Wave turbulence is a statistical state that aims at describing the nonlinear random ensemble of waves as commonly observed at the surface of the ocean. A theoretical framework called "Weak Turbulence" exists since the 1960's to describe the weakly non linear case. Whether the Weak Turbulence Theory can describe a real system is still the object of investigation. Here we will rather study a solid system supporting elastic waves: the vibrating elastic plate or actually a gong ! The rich and peculiar sound of a gong is due to the nonlinear transfer of energy from the modes excited usually at rather low frequency to high frequency ones: the famous cascade of energy of turbulence. In this lab course we will introduce a profilometry method based on high speed imaging that allows us to record the vibrations of the gong with both space and time resolution and thus study in depth the properties of the sound of the gong.
This lab-course is well suited to M1 and M2 students having a background in continuum mechanics (solid mechanics or fluid mechanics) with very basic knowledge in statistical Fourier analysis.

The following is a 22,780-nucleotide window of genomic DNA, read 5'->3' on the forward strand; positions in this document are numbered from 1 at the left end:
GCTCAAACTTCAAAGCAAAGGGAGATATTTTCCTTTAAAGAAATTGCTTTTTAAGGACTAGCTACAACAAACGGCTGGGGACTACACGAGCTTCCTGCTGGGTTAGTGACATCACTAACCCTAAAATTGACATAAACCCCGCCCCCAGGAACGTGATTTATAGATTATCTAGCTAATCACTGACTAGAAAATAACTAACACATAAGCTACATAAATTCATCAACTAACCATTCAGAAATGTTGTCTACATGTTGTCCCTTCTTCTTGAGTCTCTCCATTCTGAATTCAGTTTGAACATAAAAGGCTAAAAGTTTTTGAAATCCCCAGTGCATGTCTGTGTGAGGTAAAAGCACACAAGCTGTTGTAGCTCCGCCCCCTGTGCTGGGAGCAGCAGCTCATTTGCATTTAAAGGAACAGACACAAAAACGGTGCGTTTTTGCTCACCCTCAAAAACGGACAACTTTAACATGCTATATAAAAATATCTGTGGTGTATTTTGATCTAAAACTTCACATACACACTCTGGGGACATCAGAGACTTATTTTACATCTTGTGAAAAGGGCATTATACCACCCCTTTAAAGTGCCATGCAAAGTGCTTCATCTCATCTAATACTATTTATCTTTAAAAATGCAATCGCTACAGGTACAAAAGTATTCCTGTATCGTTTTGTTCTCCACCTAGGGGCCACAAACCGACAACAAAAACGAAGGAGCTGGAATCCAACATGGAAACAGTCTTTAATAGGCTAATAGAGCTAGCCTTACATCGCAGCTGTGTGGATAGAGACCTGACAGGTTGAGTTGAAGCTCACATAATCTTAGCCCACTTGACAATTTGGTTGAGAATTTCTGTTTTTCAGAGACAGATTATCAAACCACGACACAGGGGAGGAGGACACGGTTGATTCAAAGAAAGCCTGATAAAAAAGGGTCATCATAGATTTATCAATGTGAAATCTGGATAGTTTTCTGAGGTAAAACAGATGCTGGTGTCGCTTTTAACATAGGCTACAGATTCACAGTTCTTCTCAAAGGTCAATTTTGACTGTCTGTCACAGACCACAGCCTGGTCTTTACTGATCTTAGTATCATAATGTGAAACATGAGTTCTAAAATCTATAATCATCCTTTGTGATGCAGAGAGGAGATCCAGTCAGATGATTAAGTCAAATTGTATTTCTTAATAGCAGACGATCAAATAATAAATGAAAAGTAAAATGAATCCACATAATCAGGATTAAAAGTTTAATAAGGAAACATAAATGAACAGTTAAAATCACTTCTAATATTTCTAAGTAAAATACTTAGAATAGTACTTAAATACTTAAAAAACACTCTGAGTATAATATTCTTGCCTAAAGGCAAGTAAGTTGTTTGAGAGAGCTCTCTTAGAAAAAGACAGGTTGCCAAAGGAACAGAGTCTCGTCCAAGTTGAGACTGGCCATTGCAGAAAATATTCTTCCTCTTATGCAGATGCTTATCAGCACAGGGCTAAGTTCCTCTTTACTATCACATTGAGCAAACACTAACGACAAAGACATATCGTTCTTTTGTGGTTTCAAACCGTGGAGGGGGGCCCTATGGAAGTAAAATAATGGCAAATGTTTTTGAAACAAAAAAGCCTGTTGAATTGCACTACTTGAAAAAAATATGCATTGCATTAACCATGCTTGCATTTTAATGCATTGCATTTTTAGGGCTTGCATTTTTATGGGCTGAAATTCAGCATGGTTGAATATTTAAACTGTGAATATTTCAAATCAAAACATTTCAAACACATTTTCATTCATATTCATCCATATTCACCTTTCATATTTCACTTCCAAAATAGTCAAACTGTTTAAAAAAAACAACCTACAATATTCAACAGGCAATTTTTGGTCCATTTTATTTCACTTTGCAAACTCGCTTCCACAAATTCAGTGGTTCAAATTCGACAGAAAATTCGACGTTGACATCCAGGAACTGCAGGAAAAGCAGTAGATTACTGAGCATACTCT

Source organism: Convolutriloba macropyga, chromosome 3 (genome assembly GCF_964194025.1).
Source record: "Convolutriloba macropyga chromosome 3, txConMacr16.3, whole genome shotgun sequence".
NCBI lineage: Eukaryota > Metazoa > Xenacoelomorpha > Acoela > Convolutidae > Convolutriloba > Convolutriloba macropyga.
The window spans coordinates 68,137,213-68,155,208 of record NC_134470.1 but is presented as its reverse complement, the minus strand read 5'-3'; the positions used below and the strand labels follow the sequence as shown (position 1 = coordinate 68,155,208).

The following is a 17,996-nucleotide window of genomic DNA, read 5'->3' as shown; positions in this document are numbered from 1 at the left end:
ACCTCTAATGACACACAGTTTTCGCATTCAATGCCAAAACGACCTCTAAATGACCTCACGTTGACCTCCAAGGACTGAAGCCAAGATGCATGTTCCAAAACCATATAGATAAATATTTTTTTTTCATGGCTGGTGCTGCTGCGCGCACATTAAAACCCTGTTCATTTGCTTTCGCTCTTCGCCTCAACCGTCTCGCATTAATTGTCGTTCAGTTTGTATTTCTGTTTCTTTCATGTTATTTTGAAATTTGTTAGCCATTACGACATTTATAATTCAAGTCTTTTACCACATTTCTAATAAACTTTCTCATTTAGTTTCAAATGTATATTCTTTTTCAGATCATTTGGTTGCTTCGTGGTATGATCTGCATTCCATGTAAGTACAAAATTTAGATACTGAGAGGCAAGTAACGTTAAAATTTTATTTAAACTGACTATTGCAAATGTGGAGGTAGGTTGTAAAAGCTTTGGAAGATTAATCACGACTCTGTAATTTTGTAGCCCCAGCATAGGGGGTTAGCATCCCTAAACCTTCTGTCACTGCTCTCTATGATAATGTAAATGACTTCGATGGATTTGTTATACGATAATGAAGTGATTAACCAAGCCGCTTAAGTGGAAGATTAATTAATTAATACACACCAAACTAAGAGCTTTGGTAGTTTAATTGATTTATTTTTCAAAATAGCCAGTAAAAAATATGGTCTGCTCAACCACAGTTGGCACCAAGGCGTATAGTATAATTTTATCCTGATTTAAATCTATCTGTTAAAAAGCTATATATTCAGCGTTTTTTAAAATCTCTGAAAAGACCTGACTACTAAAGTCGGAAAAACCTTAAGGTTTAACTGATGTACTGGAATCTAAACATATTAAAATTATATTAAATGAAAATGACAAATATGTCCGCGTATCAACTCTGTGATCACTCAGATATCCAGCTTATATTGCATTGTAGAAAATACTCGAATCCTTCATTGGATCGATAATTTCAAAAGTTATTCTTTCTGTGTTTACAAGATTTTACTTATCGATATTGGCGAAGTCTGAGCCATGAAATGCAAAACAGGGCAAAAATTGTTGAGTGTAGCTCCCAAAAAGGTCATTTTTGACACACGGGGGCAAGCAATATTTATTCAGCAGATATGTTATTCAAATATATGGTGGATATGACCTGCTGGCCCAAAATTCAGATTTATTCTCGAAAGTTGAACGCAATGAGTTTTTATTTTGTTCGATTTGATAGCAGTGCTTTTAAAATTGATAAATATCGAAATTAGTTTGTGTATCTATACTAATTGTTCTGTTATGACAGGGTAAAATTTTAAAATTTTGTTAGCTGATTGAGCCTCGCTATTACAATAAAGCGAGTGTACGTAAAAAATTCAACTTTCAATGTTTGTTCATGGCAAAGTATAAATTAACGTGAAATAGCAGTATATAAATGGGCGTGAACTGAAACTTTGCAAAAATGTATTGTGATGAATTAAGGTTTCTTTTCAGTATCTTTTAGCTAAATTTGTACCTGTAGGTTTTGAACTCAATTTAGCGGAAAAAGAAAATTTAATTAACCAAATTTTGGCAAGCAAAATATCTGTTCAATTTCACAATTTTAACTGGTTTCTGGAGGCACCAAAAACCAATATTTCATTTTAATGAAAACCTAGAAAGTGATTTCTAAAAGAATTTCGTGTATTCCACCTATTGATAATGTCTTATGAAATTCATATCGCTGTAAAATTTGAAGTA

Observing the deformation using high speed imaging and analysing the statistical properties of wave turbulence
8 hrs session
We will investigate wave turbulence in a gong. The vibration of the gong will first be studied using spectral analysis of acoustic measurements. In a second step, high speed imaging will be used to get more insight. A pattern is projected on the plate and visualised by a high speed camera. A simple algorithm will be used to invert the deformation of the recorded pattern in order to measure the displacement of the plate. In this way we will obtain a measurement that is resolved in 2D space and time.
By using a space-time Fourier analysis we will investigate the statistical properties of the observed wave turbulence and notably check the persistence of the waves.
1211 rue de la piscine
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